Mother and daughter sue Port Arthur over 'defective' stop signs
Often motorists injured in collisions sue the driver of the vehicle that struck them, but a Port Arthur family is practically blaming a hurricane for their accident.
When Hurricane Rita ripped through Southeast Texas in 2005, it not only uprooted thousands of trees, telephone and utility poles, but also tore up hundreds of traffic lights, street address signs and stop signs throughout the area cities.
A Port Arthur mother and daughter are now suing the city of Port Arthur, claiming the temporary stop signs the city crews had to put up during the emergency were "defective" and caused them to be involved in an auto collision.
Jerry Jackson and Theresa Glenn filed a $100,000 plus personal-injury lawsuit against the city of Port Arthur and the Texas Department of Transportation with the Jefferson County District Court on Aug. 14.
According to the plaintiffs' original petition, the automobile accident occurred Oct. 10, 2005 at the intersection of 2l00 West Highway 73 and 5800 West Port Arthur Road. Jackson was a passenger in a pickup driven by her daughter, Glenn.
She was driving southbound down West Port Arthur Road when a GMC Sierra pickup driven by Corey Bumstead drove through the highway intersection and struck Glenn's vehicle.
"The accident occurred during the recovery period following Hurricane Rita," the suit said. "A number of traffic control devices in the Port Arthur area had been rendered inoperable by Rita."
The Texas Department of Transportation and the city replaced the regular signs with large orange stop signs equipped with flashing orange lights to alert motorists to the temporary stop signs in the area, the suit said.
"However, the intersection where the accident occurred had much smaller, unlit stop signs," the suit said. "Upon information and belief, Port Arthur police had reported to the city, and perhaps to TxDoT, that the traffic devices installed were totally inadequate and dangerous."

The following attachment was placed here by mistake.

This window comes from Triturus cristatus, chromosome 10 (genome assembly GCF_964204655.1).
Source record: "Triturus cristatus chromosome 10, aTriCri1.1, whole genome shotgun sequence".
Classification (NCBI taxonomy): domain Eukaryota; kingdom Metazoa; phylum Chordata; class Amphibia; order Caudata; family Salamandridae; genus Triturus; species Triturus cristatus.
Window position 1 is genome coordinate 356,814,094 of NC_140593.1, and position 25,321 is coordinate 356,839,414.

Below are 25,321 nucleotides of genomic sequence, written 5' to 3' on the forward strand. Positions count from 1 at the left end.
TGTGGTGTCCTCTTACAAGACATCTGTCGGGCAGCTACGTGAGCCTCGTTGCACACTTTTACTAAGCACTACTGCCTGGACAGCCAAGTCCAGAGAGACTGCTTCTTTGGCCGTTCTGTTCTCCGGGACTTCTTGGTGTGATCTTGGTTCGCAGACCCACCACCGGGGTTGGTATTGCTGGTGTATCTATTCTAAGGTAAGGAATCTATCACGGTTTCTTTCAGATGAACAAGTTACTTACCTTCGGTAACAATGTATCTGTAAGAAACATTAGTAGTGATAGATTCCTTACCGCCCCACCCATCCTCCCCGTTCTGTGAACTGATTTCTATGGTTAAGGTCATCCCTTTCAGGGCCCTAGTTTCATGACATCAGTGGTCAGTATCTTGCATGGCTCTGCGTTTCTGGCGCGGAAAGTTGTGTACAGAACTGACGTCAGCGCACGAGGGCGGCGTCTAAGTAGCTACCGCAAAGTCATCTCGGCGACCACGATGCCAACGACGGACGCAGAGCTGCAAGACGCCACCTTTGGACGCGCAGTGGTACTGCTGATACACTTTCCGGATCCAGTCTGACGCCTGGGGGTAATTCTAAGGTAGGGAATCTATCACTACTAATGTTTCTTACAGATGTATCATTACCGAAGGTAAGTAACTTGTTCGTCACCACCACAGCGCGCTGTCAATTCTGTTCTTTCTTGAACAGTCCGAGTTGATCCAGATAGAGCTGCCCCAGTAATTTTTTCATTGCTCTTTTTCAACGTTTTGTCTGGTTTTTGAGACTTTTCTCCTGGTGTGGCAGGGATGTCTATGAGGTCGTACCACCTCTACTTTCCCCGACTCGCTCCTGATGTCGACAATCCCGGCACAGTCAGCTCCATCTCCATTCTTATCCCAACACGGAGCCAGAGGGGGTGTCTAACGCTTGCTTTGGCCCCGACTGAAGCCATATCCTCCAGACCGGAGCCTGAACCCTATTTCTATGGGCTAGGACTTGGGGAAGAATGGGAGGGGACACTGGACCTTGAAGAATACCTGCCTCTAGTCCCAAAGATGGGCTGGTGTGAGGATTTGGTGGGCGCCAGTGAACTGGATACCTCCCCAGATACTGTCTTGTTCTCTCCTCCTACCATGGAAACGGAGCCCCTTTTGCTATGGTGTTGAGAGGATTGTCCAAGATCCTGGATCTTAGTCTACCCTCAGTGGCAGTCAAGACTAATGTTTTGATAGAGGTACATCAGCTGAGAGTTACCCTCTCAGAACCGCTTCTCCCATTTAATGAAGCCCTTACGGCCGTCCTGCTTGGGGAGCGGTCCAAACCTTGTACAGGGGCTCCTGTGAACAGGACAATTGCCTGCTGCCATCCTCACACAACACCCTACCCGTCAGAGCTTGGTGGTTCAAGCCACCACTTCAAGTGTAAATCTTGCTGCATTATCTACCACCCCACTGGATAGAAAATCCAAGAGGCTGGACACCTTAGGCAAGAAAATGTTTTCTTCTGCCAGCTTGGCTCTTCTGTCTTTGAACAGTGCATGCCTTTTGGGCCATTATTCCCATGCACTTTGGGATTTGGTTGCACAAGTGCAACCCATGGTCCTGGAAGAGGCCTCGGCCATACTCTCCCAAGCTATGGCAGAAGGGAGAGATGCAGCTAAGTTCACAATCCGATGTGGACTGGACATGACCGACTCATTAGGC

The suit goes on to say that the defendants waited too long to replace the "inadequate temporary stop signs with adequate stops signs."
"As a result of the accident, Jackson, sustainedÃ¯Â¿Â½crippling injuries," the suit said. "Her medical bills exceed $100,000. While she is able to work to some degree, she has not been able to regain full function and faces continuing medical treatment."
Jackson is also suing for loss of past and future earnings, past and future medical expense, pain and suffering and physical impairment.
"When measured in money, her damages are significant and substantially exceed both the jurisdictional limits of this Court and the caps on damages set out by the Texas Tort Claims Act," the suit said.
Glenn sustained "severe and disabling" injuries to her back, shoulders, arms, legs and body generally. She is also suing for the aforementioned.
The suit faults the defendants with negligence for failing to replace the defective traffic control device after having been placed on actual notice that the device was unsafe; installing a defective traffic control device; and failing to install an adequate traffic control device.
The plaintiffs are represented by Steven Barkley.
Judge Donald Floyd, 172nd Judicial District, will preside over the case.
Case No. E179-815